Set Screen Reader On Set Screen Reader Off
Need Help

Filing Taxes When a Service Member Is Deployed

Filing state and federal income taxes may be the last thing you want to deal with right now, especially if you or your service member is deployed. But as overwhelming as it may seem, filing your tax return should not be difficult. The Internal Revenue Service (IRS) recognizes that service members and their families often face special circumstances and has taken measures to make this annual obligation easier.

Getting started

If you are a service member or are filing on behalf of one, there are a few things you should know before getting started.

  • File returns in your permanent home state.If you are stationed somewhere other than your permanent home address, in most cases you will still pay state taxes to your home state. For instance, if your address of record is in Kansas, but you are stationed in California, you will file state taxes with Kansas. In most cases, spouses working outside their home of record will also have to file a state tax return for the state in which they are employed.
  • Access your tax statement online. As a member of the military Services, you can view and print out your W-2 form before it is mailed to you. Go to myPay. You will need your personal identification number (PIN) to access your W-2 form.
  • Be sure to have power of attorney if filing for a deployed service member. Attach a copy of your power of attorney to your tax return. You may use IRS Form 2848, Power of Attorney and Declaration of Representative.
  • Find answers to your questions on the IRS Web site. Visit the IRS Armed Forces' Tax Guide.

Combat zone and hazardous duty deadline extensions

The IRS extends filing deadlines for members of the military Services for the following reasons:

  • You or your spouse are serving in a combat zone or in direct support of those in the combat zone and receive hostile fire or imminent danger pay.The deadline for filing income taxes is 180 days after your last day in the combat zone or hazardous duty area. The IRS defines specific geographic areas at Combat Zones. In addition to the 180 days, the extension includes the number of days left in the filing period when you entered the combat zone or hazardous duty area. The filing period is generally January 1 through April 15 (exceptions to the April 15 deadline may be made in a given year if the 15th falls on a Saturday or Sunday). So, if you or your spouse entered the combat zone on March 31, you would add 15 days to your 180-day tax filing extension.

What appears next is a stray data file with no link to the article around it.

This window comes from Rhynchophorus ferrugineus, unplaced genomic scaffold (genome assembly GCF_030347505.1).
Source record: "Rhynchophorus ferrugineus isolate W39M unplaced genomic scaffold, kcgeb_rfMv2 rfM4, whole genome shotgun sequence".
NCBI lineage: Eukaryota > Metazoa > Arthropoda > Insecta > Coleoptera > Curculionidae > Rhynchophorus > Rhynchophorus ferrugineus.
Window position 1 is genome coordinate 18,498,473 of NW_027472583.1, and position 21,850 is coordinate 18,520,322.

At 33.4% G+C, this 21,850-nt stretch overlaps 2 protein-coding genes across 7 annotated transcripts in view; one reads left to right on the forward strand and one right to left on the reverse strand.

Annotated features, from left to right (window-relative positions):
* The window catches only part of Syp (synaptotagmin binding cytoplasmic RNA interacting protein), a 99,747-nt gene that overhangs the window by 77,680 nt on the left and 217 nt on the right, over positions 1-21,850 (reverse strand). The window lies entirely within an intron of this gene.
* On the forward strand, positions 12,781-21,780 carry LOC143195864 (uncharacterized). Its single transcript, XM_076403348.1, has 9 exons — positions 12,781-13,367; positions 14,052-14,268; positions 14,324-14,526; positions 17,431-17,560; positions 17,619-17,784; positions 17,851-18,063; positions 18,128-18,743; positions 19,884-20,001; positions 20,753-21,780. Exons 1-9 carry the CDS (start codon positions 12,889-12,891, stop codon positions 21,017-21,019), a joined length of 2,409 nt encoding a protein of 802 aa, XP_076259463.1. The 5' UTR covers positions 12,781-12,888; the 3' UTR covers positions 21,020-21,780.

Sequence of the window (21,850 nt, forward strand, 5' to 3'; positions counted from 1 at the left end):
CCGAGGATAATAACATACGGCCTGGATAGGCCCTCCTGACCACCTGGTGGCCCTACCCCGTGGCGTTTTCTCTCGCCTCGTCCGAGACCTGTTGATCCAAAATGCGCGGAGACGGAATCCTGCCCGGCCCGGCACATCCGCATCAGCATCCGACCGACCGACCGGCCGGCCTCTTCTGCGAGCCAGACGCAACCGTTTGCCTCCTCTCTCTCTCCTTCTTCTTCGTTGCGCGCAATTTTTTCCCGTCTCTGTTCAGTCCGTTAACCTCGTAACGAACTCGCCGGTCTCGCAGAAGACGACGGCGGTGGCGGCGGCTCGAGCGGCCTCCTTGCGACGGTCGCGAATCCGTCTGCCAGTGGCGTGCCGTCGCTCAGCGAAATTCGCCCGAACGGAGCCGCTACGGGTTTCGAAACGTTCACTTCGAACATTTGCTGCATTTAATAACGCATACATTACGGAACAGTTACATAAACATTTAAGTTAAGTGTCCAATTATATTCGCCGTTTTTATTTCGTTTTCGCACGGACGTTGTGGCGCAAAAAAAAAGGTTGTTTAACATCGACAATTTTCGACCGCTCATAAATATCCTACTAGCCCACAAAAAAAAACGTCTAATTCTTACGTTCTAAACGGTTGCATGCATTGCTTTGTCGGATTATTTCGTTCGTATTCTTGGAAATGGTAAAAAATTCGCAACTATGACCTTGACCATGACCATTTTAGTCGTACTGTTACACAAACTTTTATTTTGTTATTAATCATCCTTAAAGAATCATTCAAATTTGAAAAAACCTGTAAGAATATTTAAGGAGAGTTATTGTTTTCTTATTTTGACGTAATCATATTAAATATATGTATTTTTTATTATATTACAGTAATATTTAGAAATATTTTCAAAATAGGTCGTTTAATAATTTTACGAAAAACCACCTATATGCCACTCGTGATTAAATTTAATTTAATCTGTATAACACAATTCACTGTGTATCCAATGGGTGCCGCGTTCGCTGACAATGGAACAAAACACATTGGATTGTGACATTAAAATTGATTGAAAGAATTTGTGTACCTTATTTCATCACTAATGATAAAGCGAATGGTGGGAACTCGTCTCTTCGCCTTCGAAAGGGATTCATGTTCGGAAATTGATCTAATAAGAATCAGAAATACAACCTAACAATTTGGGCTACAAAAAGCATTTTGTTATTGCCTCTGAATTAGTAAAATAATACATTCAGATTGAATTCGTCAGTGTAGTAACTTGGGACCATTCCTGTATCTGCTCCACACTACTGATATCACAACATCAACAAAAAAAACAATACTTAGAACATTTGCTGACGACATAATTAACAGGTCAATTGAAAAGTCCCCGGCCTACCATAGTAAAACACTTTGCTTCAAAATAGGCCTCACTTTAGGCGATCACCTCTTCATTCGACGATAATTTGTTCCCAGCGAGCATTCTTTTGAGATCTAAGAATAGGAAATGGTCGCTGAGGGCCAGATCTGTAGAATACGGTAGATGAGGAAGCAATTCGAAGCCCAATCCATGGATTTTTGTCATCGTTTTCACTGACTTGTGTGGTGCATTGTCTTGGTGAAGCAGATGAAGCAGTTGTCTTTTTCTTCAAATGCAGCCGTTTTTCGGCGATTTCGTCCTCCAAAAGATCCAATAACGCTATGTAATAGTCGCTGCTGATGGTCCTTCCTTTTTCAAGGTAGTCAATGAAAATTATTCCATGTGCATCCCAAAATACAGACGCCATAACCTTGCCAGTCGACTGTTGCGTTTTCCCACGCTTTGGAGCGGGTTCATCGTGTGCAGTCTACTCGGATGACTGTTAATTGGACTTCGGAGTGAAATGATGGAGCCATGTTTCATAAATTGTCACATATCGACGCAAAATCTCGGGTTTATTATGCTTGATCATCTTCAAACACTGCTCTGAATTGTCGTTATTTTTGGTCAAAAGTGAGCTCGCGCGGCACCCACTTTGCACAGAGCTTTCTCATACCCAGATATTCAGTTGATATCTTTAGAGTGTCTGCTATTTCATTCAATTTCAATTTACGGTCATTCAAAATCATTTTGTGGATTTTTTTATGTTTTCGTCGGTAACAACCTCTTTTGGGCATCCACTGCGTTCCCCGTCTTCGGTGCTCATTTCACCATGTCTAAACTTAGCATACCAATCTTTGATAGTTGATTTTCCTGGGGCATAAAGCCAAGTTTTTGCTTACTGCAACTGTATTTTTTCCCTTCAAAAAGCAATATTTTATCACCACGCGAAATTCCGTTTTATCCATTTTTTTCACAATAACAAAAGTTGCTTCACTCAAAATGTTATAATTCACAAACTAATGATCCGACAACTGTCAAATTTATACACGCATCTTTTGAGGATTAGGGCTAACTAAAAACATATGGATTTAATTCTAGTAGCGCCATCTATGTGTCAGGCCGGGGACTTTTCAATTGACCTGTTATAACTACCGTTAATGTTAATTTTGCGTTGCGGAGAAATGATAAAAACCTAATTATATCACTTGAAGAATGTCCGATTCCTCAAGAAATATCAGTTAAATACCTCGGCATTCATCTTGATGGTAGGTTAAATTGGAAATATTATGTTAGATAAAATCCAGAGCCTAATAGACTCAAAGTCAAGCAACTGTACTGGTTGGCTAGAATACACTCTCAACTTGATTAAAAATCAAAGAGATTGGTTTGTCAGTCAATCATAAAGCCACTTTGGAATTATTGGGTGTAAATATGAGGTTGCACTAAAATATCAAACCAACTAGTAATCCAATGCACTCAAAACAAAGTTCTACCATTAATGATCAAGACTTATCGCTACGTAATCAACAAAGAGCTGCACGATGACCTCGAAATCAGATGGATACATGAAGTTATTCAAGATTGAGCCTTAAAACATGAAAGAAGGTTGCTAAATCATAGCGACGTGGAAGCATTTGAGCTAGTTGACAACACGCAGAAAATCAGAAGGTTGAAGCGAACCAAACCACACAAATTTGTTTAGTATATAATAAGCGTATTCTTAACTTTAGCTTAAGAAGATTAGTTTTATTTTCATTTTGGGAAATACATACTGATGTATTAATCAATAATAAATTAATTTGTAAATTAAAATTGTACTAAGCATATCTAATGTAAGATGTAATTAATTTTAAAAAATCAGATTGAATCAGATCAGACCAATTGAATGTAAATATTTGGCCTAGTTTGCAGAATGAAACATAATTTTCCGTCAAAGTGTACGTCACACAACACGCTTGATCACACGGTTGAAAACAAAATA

• You or your spouse is hospitalized outside of the United States as a result of injuries suffered in a combat zone or hazardous duty area.The deadline is 180 days after discharge from the hospital. Note that the extension does not apply to the spouse if the service member is hospitalized in the United States.

Your command will have notified the IRS of your deployment to a combat zone but you may want to notify the IRS directly through its special e-mail address. E-mail the deployed member's name, stateside address, date of birth, and date of deployment to or call the IRS main helpline at 800-829-1040. If the IRS sends a notice regarding a collection or examination, return it to the IRS with the words, "Combat Zone" and the deployment date in red at the top of the notice so the IRS will suspend the action. Write, "Combat Zone" on the envelope as well.

Getting help with your taxes

Service members and their families can get help at many installations through the Voluntary Income Tax Assistance program (VITA). Check with your legal center to see if this service is available at your installation. VITA volunteers will help you file your taxes free of charge. Go as early before the filing deadline as possible to avoid long lines. If you decide to see a private tax preparer, make sure he or she is familiar with the IRS Armed Forces' Tax Guide and has experience filing returns for service members and their dependents. When you go, bring the following with you:

  • Military ID
  • All W-2 and 1099 forms
  • Social Security cards for all family members
  • Deductions and credit information
  • Bank account and routing numbers (if you choose to receive your refund by direct deposit)
  • Receipts for child care expenses
  • Last year's tax return, if available
  • Special power of attorney authorizing you to do business on behalf of the deployed service member

Before sending in your completed tax forms, double-check your figures and make sure all Social Security numbers are entered correctly. And remember, unless you qualify for an extension, the filing deadline for federal income taxes is April 15. For state income taxes, filing deadlines vary from state to state so check with the local county tax office for the filing deadline in your state.


All Webinars
21, 2014




Stay up to date on all things related to Service and Family Members.
Subscribe to the Service and Family Member RSS feed